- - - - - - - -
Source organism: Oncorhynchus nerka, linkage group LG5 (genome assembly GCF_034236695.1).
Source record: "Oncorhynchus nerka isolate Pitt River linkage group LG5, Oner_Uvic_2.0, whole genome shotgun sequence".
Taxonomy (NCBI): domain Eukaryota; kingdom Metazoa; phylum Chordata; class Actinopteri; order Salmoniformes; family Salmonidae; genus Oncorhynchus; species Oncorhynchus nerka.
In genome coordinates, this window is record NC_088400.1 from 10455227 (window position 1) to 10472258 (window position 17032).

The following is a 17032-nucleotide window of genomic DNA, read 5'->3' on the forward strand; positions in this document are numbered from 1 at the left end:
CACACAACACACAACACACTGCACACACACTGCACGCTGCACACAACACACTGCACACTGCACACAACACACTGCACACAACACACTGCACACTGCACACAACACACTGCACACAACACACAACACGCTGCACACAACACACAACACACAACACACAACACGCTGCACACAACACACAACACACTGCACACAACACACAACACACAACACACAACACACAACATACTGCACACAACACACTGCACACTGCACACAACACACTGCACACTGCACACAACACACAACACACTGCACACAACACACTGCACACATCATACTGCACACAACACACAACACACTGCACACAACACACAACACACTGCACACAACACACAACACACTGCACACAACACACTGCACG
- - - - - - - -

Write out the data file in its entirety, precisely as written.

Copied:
Source organism: Oncorhynchus nerka, linkage group LG5 (genome assembly GCF_034236695.1).
Source record: "Oncorhynchus nerka isolate Pitt River linkage group LG5, Oner_Uvic_2.0, whole genome shotgun sequence".
Taxonomy (NCBI): domain Eukaryota; kingdom Metazoa; phylum Chordata; class Actinopteri; order Salmoniformes; family Salmonidae; genus Oncorhynchus; species Oncorhynchus nerka.
In genome coordinates, this window is record NC_088400.1 from 10455227 (window position 1) to 10472258 (window position 17032).

The following is a 17032-nucleotide window of genomic DNA, read 5'->3' on the forward strand; positions in this document are numbered from 1 at the left end:
CACACAACACACAACACACTGCACACACACTGCACGCTGCACACAACACACTGCACACTGCACACAACACACTGCACACAACACACTGCACACTGCACACAACACACTGCACACAACACACAACACGCTGCACACAACACACAACACACAACACACAACACGCTGCACACAACACACAACACACTGCACACAACACACAACACACAACACACAACACACAACATACTGCACACAACACACTGCACACTGCACACAACACACTGCACACTGCACACAACACACAACACACTGCACACAACACACTGCACACATCATACTGCACACAACACACAACACACTGCACACAACACACAACACACTGCACACAACACACAACACACTGCACACAACACACTGCACG